The Dow Jones and WSJ are reporting that Deutsche Telekom, T-mobile’s parent company, and France Telecom, Orange’s parent company, have agreed a deal that will see T-Mobile merge with Orange to create the UK’s largest telephone company.
The 50-50 venture will see Britain’s market leader O2 service lose its number one position, and the newly formed independent company taking 30 million subscribers and 38 percent of the U.K. market.
Earlier today, the Financial Times reported that Vodafone and Telefonica SA (O2’s parent company) were in the running to acquire T-Mobile UK for about ￡4 billion (US$6.6 billion). However, the Guardian reports that T-Mobile UK’s management preference is for a merger with Orange – as the cash bids from Vodafone and Telefonica SA are lower than its owner Deutsche Telekom had been expecting.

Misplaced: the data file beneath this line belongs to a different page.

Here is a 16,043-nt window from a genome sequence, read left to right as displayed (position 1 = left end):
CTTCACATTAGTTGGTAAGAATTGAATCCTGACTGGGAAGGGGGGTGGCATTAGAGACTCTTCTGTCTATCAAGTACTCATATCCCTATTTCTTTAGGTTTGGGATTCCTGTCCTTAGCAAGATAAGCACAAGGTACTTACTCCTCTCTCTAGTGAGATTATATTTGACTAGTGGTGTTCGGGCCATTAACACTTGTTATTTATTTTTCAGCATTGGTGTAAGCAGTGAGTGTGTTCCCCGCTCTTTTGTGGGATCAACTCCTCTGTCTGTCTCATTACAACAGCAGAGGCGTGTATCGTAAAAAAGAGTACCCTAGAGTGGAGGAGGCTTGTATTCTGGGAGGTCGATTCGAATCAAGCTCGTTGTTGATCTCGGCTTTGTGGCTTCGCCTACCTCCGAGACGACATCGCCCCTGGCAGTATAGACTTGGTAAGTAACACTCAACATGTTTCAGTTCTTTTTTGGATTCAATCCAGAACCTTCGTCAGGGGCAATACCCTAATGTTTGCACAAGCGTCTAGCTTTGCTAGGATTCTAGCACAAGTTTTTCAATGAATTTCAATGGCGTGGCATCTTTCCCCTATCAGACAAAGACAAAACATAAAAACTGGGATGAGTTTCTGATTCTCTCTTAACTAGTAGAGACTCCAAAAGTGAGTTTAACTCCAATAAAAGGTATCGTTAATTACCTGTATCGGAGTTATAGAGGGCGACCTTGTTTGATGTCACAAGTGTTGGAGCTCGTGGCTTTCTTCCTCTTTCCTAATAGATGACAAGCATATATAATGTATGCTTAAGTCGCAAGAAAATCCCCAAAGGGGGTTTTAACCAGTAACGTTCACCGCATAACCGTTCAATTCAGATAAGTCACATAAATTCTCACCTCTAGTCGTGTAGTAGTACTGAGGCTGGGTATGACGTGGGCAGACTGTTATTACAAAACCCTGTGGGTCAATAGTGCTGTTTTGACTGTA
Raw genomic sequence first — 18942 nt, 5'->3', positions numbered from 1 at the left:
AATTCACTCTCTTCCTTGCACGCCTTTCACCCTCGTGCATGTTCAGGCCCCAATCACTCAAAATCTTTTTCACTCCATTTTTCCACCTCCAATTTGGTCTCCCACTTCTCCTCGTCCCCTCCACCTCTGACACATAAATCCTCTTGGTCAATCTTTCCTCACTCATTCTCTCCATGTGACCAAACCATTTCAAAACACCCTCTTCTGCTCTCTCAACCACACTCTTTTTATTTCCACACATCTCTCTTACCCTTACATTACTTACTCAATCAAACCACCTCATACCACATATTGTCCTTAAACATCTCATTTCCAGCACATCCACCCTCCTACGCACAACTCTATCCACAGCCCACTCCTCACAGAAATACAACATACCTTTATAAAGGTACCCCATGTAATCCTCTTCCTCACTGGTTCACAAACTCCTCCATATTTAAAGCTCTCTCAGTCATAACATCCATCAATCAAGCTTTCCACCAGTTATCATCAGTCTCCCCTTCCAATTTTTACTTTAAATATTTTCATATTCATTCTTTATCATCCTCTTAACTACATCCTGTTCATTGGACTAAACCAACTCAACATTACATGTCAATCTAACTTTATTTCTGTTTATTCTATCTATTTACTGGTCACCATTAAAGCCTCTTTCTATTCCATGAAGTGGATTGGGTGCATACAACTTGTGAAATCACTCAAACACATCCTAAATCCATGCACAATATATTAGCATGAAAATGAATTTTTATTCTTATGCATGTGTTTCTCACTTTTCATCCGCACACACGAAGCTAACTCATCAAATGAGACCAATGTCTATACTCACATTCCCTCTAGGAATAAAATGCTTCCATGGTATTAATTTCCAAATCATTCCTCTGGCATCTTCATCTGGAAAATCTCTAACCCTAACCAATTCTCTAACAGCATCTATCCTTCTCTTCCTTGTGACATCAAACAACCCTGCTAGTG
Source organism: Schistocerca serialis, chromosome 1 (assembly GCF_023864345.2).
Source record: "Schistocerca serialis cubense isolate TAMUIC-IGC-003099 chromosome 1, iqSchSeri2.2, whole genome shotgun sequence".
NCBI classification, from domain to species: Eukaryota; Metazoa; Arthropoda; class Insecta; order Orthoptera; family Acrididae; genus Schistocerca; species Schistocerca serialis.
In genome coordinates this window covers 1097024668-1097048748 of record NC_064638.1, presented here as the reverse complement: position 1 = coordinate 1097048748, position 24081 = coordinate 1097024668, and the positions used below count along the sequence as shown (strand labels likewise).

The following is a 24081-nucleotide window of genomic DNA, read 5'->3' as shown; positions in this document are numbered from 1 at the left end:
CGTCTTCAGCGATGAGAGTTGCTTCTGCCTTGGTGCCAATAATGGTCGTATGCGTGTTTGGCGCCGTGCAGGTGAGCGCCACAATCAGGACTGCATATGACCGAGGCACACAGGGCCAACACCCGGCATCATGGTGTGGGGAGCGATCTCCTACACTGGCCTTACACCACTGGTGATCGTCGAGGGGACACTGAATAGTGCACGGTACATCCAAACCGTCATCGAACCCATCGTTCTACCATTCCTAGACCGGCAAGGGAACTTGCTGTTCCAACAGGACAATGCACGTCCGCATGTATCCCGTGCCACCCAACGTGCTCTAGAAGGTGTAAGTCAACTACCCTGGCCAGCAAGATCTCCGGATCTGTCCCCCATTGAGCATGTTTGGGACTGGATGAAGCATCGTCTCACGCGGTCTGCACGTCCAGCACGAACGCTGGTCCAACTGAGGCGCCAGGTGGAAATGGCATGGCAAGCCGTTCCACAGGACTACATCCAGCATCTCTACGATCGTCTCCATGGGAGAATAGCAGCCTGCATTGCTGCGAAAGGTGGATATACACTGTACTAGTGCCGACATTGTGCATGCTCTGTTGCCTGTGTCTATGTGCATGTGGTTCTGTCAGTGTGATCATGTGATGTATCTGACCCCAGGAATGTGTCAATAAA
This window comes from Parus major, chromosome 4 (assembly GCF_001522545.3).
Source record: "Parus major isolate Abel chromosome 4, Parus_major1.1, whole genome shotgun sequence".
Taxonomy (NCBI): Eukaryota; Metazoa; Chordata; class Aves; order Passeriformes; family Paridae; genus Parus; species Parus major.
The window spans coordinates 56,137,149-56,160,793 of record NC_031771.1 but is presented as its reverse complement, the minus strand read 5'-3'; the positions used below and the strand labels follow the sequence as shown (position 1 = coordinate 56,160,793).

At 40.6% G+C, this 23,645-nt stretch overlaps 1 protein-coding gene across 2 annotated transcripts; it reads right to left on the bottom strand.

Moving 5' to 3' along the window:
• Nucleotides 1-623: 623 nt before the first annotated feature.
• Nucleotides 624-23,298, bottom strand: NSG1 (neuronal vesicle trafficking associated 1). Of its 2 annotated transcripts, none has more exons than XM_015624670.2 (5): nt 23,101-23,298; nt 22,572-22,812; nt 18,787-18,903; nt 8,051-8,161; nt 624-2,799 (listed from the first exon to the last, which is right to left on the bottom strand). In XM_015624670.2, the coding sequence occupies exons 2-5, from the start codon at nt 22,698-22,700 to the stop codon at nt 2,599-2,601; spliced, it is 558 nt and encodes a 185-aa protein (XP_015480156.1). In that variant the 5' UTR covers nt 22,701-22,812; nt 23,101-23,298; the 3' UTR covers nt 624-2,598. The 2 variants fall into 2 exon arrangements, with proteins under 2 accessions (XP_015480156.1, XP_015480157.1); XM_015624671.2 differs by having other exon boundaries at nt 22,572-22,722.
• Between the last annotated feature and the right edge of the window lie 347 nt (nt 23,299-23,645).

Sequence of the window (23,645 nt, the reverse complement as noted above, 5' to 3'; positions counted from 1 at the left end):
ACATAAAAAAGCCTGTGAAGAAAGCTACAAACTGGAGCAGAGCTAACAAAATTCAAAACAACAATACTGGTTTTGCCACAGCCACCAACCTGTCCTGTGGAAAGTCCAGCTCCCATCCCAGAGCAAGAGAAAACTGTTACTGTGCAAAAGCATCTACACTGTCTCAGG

T-Mobile U.K. has been widely considered to be on its last legs after Deutsche Telekom CEO Rene Obermann stressed the need for consolidation in Europe in May.
The U.K. market is enormously competitive and up until now, lead by O2, but also includes Vodafone, T-Mobile and 3. If confirmed, the deal will catch the attention of the U.K. Office of Fair Trade who are to get involved in any transaction that takes a companies market share past 25%.
The deal would also force the UK government to rethink its plans for rolling out reasonably fast broadband to everyone in Britain by 2012 reports The Guardian. That plan, set out in June’s Digital Britain report, aims to get the mobile phone companies to agree to share out of their wireless spectrum.
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